Radioactive material from the Fukushima nuclear disaster has been found in tiny sea creatures and ocean water some 186 miles (300 kilometers) off the coast of Japan, revealing the extent of the release and the direction pollutants might take in a future environmental disaster.
In some places, the researchers from WoodsHoleOceanographicInstitution (WHOI) discovered cesium radiation hundreds to thousands of times higher than would be expected naturally, with ocean eddies and larger currents both guiding the ” radioactive debris ” and concentrating it.
With these results, detailed Monday in the journal Proceedings of the NationalAcademyofSciences, the team estimates it will take at least a year or two for the radioactive material released at Fukushima to get across the Pacific Ocean. And that information is useful when looking at all the other pollutants and debris released as a result of the tsunami that destroyed towns up and down the eastern coast of Japan.
“We saw a telephone pole,” study leader Ken Buesseler, a marine chemist and oceanographer at WHOI, told LiveScience. “There were lots of chemical plants. A lot of stuff got washed into the ocean.” [ Japan Nuclear Radiation Shows Up in US (Infographic) ]
Ken Kostel, Woods Hole Oceanographic Institution
Researchers found evidence of radioactive cesium isotopes in sea life, including fish, zooplankton and copepods (tiny crustaceans). Shown here, a sample of copepods taken during the June 2011 cruise aboard the research vessel Ka’imikai-O-Kanaloa off the northeast coast of Japan.
The drifters are tracked via GPS, showing the direction of currents over a period of about five months. Meanwhile, the team also took samples of zooplankton (tiny floating animals) and fish, measuring the concentration of radioactive cesium in the water.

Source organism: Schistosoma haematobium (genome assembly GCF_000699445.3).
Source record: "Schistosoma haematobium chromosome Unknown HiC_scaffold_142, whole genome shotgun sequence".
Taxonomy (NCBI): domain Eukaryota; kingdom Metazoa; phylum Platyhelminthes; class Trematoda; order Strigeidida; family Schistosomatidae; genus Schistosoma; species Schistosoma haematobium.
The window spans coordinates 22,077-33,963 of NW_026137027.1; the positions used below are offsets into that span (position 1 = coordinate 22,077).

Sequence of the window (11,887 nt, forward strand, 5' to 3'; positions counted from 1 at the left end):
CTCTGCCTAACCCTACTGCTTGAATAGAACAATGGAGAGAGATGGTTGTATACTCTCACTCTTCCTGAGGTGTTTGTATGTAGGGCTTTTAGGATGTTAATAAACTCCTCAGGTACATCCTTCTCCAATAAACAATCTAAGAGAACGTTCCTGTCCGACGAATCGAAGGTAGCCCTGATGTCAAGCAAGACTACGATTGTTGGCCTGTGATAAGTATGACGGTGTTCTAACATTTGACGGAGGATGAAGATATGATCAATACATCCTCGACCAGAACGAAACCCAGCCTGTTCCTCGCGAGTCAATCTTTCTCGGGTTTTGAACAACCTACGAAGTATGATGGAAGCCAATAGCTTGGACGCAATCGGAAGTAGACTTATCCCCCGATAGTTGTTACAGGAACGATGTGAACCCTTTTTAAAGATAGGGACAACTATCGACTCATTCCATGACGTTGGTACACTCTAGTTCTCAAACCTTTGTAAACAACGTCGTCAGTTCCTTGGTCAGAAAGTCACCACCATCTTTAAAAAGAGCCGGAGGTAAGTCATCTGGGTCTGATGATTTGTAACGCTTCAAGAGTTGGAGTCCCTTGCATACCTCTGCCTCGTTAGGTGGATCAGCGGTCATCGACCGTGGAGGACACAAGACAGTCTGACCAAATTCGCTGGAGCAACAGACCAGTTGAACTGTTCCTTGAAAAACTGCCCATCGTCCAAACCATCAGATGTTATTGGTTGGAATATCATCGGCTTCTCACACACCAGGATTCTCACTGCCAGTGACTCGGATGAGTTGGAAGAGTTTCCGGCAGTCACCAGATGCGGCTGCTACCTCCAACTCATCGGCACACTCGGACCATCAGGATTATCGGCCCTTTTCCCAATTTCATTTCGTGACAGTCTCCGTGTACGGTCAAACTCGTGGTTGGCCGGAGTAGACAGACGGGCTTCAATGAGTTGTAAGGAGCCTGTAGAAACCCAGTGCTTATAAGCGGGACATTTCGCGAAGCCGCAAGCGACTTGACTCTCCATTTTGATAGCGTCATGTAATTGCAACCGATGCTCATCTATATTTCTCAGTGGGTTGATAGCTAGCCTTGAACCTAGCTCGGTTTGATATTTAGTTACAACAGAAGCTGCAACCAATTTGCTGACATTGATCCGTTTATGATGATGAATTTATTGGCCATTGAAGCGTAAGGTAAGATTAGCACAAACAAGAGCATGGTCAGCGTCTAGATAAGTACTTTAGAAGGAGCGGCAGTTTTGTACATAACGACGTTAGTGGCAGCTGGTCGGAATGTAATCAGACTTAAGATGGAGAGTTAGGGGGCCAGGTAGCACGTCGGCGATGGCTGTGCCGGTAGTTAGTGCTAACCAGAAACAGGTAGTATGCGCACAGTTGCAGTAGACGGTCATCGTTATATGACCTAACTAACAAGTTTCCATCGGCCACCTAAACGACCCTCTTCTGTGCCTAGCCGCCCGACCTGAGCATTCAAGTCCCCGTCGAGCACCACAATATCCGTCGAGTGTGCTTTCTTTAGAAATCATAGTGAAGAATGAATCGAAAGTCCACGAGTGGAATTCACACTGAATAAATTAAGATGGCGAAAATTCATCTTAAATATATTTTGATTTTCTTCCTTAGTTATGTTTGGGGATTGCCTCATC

Small amounts of radioactive cesium-137, which takes about 30 years for half the material to decay (called its half-life), would be expected in the water, largely left over from atmospheric nuclear tests in the 1960s and the Chernobyl accident in 1986. But the expedition scientists found nearly equal parts of both cesium-137 and cesium-134, which has a half-life of only two years. Any “naturally” occurring cesium-134 would be long gone.
Naturally, the oceans hold about 1-2 becquerels (Bq) of radioactivity per cubic meter of water, where a becquerel is one decay per second. The researchers found hundreds to thousands of times more, with up to 3,900 Bq per cubic meter in areas closer to the shore, and 325 Bq in sites as far as 372 miles (600 km) away.
Currents and eddies
“It’s (an) interesting thing to think about, as the concentrations vary by a factor of 3,000,” Buesseler said. “With what we knew about transport prior to this work, you wouldn’t know why it is so different.”
The team also looked at the amounts of cesium isotopes in the local sea life, including zooplankton, copepods (tiny crustaceans), shrimp and fish. They found both cesium-137 and cesium-134 in the animals, sometimes at concentrations hundreds of times that of the surrounding water. Average radioactivity was about 10 to 15 Bq per kilogram, depending on whether it was zooplankton or fish (concentrations were lowest in the fish). [ Image Gallery: Freaky Fish ]
Even so, Buesseler said, the radioactivity levels are still below what is allowed in food in Japan, which is 500 Bq per kilogram of “wet” weight. And while cesium was present in the fish, it doesn’t accumulate up the food chain the way polychlorinated biphenyls (PCBs) or mercury do. Mercury and PCBs tend to stay in an animal’s tissues for long periods, so when a tuna eats smaller fish, it takes in all the chemicals those small fish have eaten. Cesium tends to be excreted from animals much faster.
The WHOI expedition calculated that some 1.9 petabecquerels — or 1.9 million billion becquerels total — were in the stretch of ocean studied. The total released by the Fukushima accident was much greater, but a lot of the radionuclides were dispersed by the time of the sampling in June.
The researchers also found silver-110, but it wasn’t clear that was from the Fukushima plant. Another set of experiments measured strontium-90 levels, but that work hasn’t been published yet.
Kara Lavender Law, an oceanographer at the Sea Education Association, noted this kind of work is important because the picture of how ocean currents affect environmental pollutants isn’t always clear.
“From an ocean-current standpoint we know what large-scale circulation is like, but when you get into where contaminant spills will end up, sometimes the picture is a whole lot different when you look at smaller areas,” Law told LiveScience.